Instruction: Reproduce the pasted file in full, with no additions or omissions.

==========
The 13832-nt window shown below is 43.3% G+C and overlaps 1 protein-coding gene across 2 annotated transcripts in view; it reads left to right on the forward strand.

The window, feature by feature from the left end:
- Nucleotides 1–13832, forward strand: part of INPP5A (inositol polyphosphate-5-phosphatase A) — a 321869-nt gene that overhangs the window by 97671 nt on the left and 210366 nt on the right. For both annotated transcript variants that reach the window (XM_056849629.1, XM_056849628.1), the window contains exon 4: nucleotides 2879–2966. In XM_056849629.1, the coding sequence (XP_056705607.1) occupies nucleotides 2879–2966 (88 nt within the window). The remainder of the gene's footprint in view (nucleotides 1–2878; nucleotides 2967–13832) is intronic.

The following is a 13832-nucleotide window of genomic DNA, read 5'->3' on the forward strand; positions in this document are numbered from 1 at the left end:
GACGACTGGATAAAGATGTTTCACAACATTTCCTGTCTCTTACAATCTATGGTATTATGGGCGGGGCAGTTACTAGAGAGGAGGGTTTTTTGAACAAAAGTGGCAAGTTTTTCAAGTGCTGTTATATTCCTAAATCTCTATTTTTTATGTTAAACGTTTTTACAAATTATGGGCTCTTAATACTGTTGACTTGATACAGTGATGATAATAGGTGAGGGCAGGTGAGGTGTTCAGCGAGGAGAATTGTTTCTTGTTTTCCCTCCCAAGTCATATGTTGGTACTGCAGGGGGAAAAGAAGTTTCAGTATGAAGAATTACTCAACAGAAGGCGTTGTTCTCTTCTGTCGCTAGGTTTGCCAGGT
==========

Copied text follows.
The 13832-nt window shown below is 43.3% G+C and overlaps 1 protein-coding gene across 2 annotated transcripts in view; it reads left to right on the forward strand.

The window, feature by feature from the left end:
- Nucleotides 1–13832, forward strand: part of INPP5A (inositol polyphosphate-5-phosphatase A) — a 321869-nt gene that overhangs the window by 97671 nt on the left and 210366 nt on the right. For both annotated transcript variants that reach the window (XM_056849629.1, XM_056849628.1), the window contains exon 4: nucleotides 2879–2966. In XM_056849629.1, the coding sequence (XP_056705607.1) occupies nucleotides 2879–2966 (88 nt within the window). The remainder of the gene's footprint in view (nucleotides 1–2878; nucleotides 2967–13832) is intronic.

The following is a 13832-nucleotide window of genomic DNA, read 5'->3' on the forward strand; positions in this document are numbered from 1 at the left end:
GACGACTGGATAAAGATGTTTCACAACATTTCCTGTCTCTTACAATCTATGGTATTATGGGCGGGGCAGTTACTAGAGAGGAGGGTTTTTTGAACAAAAGTGGCAAGTTTTTCAAGTGCTGTTATATTCCTAAATCTCTATTTTTTATGTTAAACGTTTTTACAAATTATGGGCTCTTAATACTGTTGACTTGATACAGTGATGATAATAGGTGAGGGCAGGTGAGGTGTTCAGCGAGGAGAATTGTTTCTTGTTTTCCCTCCCAAGTCATATGTTGGTACTGCAGGGGGAAAAGAAGTTTCAGTATGAAGAATTACTCAACAGAAGGCGTTGTTCTCTTCTGTCGCTAGGTTTGCCAGGT